Here’s a familiar little story. Two buddies Sanjay and Ramesh bump into each other at the neighbourhood park. As usual, Ramesh complains about pay hikes not keeping pace with inflation and the major amounts he is paying for utility bills like electricity. Ramesh then asks Sanjay how he is managing. So far the story has been predictable. Many of us have the same problem as Ramesh.
Now, imagine a twist in the tale. Sanjay tells Ramesh that he has figured out an investment that pays him enough to pay for a year’s utility bills from surplus others park in bank savings accounts. What do you think Sanjay’s investment was?
Well, if you think we are going to mention stocks or equity funds, the story would become predictable to a certain extent. In any case, it would be inappropriate for a higher risk investment like equities to meet a short-term need. And then, we had set out to give a twist in the tale. Luckily, Sanjay’s investment allows us to give a twist to the story.
Introducing Ultra short term funds Sanjay and Ramesh spend about Rs 36,000 annually on utility bills or Rs 3,000 per month. That’s also what Sanjay earned from Ultra short term funds from an investment of Rs 4 lakh last year, instead of letting his money hibernate in a bank savings account paying 4 per cent annually. Just in case you are wondering what Ultra short term funds are all about, here’s a brief lowdown on them.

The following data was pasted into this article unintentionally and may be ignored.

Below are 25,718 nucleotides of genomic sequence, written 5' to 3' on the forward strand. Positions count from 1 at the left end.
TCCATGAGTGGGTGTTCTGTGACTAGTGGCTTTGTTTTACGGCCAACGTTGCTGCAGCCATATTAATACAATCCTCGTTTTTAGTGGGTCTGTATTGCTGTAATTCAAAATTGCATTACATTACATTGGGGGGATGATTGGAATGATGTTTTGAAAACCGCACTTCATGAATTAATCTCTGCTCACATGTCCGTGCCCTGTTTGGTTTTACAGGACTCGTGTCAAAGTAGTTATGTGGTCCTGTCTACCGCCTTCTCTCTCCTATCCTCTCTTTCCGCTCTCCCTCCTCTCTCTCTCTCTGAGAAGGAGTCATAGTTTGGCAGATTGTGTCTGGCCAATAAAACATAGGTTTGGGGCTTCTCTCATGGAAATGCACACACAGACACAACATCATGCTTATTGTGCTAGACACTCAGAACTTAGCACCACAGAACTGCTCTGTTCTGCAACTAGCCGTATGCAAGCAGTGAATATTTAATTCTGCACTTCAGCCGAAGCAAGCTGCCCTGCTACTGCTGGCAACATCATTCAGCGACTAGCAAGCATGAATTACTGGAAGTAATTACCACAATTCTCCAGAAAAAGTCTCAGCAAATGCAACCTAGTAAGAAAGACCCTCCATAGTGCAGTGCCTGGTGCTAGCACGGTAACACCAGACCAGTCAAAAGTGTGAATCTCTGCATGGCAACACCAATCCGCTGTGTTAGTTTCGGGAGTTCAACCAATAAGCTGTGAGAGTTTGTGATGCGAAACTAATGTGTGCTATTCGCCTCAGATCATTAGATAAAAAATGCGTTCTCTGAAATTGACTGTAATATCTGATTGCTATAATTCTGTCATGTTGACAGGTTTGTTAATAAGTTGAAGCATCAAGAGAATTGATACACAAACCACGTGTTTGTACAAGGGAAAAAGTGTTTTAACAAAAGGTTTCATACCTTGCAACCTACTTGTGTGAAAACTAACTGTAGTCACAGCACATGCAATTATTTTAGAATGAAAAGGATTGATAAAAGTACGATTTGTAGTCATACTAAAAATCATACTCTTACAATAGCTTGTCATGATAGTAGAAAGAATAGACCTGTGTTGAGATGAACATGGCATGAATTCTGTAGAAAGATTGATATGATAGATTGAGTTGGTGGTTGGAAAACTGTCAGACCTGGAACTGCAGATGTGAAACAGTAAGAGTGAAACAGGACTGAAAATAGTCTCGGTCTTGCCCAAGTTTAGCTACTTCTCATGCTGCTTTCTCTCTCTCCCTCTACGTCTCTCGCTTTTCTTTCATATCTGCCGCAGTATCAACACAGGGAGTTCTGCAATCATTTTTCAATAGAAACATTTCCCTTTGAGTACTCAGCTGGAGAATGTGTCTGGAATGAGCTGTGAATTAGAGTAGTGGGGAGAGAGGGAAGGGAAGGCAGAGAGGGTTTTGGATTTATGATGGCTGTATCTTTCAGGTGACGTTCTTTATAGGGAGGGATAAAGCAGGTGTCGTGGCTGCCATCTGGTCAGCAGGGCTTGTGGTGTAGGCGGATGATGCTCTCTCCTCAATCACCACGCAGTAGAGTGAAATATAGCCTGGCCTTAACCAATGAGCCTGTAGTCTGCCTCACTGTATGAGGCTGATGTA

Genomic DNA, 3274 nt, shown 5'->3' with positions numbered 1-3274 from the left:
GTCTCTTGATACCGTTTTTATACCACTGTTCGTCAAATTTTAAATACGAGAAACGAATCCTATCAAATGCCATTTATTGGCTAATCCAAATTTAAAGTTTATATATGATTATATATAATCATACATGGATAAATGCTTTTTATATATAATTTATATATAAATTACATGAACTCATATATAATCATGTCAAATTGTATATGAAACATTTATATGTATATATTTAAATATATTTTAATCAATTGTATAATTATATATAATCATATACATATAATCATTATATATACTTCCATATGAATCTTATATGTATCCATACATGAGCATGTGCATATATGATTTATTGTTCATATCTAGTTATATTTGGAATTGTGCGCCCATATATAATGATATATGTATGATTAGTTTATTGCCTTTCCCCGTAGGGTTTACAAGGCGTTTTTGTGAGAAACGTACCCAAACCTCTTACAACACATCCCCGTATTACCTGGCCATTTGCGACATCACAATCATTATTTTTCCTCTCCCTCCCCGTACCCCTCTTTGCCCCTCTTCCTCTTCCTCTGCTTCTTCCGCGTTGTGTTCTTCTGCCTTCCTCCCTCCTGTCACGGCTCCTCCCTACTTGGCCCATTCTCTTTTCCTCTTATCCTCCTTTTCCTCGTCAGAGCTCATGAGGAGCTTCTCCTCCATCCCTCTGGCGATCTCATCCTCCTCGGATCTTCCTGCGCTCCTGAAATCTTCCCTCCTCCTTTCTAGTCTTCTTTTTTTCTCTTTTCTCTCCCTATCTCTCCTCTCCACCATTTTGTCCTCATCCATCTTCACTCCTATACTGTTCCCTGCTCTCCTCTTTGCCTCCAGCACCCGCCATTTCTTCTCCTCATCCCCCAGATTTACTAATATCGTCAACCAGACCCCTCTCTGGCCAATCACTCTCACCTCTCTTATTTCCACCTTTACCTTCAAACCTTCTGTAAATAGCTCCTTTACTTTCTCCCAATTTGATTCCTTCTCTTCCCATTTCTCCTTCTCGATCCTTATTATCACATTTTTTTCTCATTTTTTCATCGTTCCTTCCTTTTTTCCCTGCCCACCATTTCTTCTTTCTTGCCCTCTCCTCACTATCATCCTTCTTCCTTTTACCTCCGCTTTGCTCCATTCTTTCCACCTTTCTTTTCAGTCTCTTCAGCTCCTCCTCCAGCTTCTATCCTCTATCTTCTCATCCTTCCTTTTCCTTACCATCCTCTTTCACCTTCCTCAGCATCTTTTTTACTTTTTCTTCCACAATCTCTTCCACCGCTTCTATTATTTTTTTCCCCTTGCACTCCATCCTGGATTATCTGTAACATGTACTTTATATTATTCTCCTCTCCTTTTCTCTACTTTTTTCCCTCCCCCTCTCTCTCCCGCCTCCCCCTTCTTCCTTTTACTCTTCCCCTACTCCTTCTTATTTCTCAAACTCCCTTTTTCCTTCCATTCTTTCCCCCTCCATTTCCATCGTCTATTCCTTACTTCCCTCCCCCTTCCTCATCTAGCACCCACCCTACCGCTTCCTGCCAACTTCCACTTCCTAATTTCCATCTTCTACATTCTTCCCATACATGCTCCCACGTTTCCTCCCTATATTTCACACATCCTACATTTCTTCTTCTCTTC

As the name suggests an ultra-short term fund invests in highly rated securities of lower maturity. This makes the investment less volatile in nature. In terms of liquidity, it scores high since the money is available at your disposal the very next day after you make a request.
Moral of the story If you are impressed with Sanjay for making his surplus funds work hard to pay for his utility bills, you need to take a close look at Ultra short term funds category. It provides you the convenience of your bank savings account in terms of liquidity with the money available on the day after you place a request. However, it also has the potential to earn higher post-tax returns. Typically, a bank saving account gives you return of 4 per cent annually and that too, taxable.
So, now you have enough information from the story of Ramesh and Sanjay to start a cheerful new story for yourself. Clearly, the smart way of managing money is not just about earning more money but making your money work hard for you too.